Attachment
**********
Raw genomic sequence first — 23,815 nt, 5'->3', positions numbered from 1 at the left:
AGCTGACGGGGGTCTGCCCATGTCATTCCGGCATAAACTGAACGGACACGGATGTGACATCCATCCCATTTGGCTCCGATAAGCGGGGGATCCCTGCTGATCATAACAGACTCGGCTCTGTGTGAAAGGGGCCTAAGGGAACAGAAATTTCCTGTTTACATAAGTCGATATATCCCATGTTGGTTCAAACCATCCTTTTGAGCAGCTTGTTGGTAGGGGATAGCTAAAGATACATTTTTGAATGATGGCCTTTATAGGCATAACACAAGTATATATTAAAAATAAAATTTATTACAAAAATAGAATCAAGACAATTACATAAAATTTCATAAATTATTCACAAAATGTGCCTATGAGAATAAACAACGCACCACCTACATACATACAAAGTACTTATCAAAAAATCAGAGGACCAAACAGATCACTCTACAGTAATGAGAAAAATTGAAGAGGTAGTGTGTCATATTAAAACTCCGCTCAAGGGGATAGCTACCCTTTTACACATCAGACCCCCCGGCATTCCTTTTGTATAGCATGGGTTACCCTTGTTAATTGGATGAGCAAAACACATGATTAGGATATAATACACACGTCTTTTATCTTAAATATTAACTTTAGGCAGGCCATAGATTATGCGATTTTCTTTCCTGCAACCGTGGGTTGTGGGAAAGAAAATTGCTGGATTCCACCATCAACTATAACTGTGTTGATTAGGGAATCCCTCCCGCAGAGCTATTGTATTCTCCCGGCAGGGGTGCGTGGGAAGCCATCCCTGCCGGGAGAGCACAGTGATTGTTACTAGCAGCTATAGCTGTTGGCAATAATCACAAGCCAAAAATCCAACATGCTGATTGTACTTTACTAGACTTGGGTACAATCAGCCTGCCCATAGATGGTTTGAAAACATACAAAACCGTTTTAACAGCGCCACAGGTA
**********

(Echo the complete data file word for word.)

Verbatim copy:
Raw genomic sequence first — 23,815 nt, 5'->3', positions numbered from 1 at the left:
AGCTGACGGGGGTCTGCCCATGTCATTCCGGCATAAACTGAACGGACACGGATGTGACATCCATCCCATTTGGCTCCGATAAGCGGGGGATCCCTGCTGATCATAACAGACTCGGCTCTGTGTGAAAGGGGCCTAAGGGAACAGAAATTTCCTGTTTACATAAGTCGATATATCCCATGTTGGTTCAAACCATCCTTTTGAGCAGCTTGTTGGTAGGGGATAGCTAAAGATACATTTTTGAATGATGGCCTTTATAGGCATAACACAAGTATATATTAAAAATAAAATTTATTACAAAAATAGAATCAAGACAATTACATAAAATTTCATAAATTATTCACAAAATGTGCCTATGAGAATAAACAACGCACCACCTACATACATACAAAGTACTTATCAAAAAATCAGAGGACCAAACAGATCACTCTACAGTAATGAGAAAAATTGAAGAGGTAGTGTGTCATATTAAAACTCCGCTCAAGGGGATAGCTACCCTTTTACACATCAGACCCCCCGGCATTCCTTTTGTATAGCATGGGTTACCCTTGTTAATTGGATGAGCAAAACACATGATTAGGATATAATACACACGTCTTTTATCTTAAATATTAACTTTAGGCAGGCCATAGATTATGCGATTTTCTTTCCTGCAACCGTGGGTTGTGGGAAAGAAAATTGCTGGATTCCACCATCAACTATAACTGTGTTGATTAGGGAATCCCTCCCGCAGAGCTATTGTATTCTCCCGGCAGGGGTGCGTGGGAAGCCATCCCTGCCGGGAGAGCACAGTGATTGTTACTAGCAGCTATAGCTGTTGGCAATAATCACAAGCCAAAAATCCAACATGCTGATTGTACTTTACTAGACTTGGGTACAATCAGCCTGCCCATAGATGGTTTGAAAACATACAAAACCGTTTTAACAGCGCCACAGGTA